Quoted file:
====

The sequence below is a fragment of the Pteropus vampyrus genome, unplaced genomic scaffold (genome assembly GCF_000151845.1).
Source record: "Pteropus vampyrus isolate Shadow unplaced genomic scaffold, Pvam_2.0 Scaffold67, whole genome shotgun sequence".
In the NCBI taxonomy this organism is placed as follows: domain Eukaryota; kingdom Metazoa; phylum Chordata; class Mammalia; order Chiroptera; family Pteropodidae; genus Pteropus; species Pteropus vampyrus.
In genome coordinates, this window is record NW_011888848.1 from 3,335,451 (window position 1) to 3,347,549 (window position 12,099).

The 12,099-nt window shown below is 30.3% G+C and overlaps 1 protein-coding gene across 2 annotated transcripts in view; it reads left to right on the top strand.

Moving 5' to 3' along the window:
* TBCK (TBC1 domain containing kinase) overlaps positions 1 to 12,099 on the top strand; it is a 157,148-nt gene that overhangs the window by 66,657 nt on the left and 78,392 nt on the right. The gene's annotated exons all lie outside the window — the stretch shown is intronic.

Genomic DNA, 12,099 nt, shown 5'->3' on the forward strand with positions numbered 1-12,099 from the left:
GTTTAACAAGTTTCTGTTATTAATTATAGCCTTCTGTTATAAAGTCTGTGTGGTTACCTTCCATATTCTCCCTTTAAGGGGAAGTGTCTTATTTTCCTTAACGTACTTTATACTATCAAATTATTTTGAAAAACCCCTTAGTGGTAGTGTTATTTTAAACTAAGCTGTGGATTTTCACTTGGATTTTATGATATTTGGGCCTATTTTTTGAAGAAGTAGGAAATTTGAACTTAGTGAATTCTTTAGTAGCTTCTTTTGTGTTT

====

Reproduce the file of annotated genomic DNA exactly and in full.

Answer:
The sequence below is a fragment of the Pteropus vampyrus genome, unplaced genomic scaffold (genome assembly GCF_000151845.1).
Source record: "Pteropus vampyrus isolate Shadow unplaced genomic scaffold, Pvam_2.0 Scaffold67, whole genome shotgun sequence".
In the NCBI taxonomy this organism is placed as follows: domain Eukaryota; kingdom Metazoa; phylum Chordata; class Mammalia; order Chiroptera; family Pteropodidae; genus Pteropus; species Pteropus vampyrus.
In genome coordinates, this window is record NW_011888848.1 from 3,335,451 (window position 1) to 3,347,549 (window position 12,099).

The 12,099-nt window shown below is 30.3% G+C and overlaps 1 protein-coding gene across 2 annotated transcripts in view; it reads left to right on the top strand.

Moving 5' to 3' along the window:
* TBCK (TBC1 domain containing kinase) overlaps positions 1 to 12,099 on the top strand; it is a 157,148-nt gene that overhangs the window by 66,657 nt on the left and 78,392 nt on the right. The gene's annotated exons all lie outside the window — the stretch shown is intronic.

Genomic DNA, 12,099 nt, shown 5'->3' on the forward strand with positions numbered 1-12,099 from the left:
GTTTAACAAGTTTCTGTTATTAATTATAGCCTTCTGTTATAAAGTCTGTGTGGTTACCTTCCATATTCTCCCTTTAAGGGGAAGTGTCTTATTTTCCTTAACGTACTTTATACTATCAAATTATTTTGAAAAACCCCTTAGTGGTAGTGTTATTTTAAACTAAGCTGTGGATTTTCACTTGGATTTTATGATATTTGGGCCTATTTTTTGAAGAAGTAGGAAATTTGAACTTAGTGAATTCTTTAGTAGCTTCTTTTGTGTTT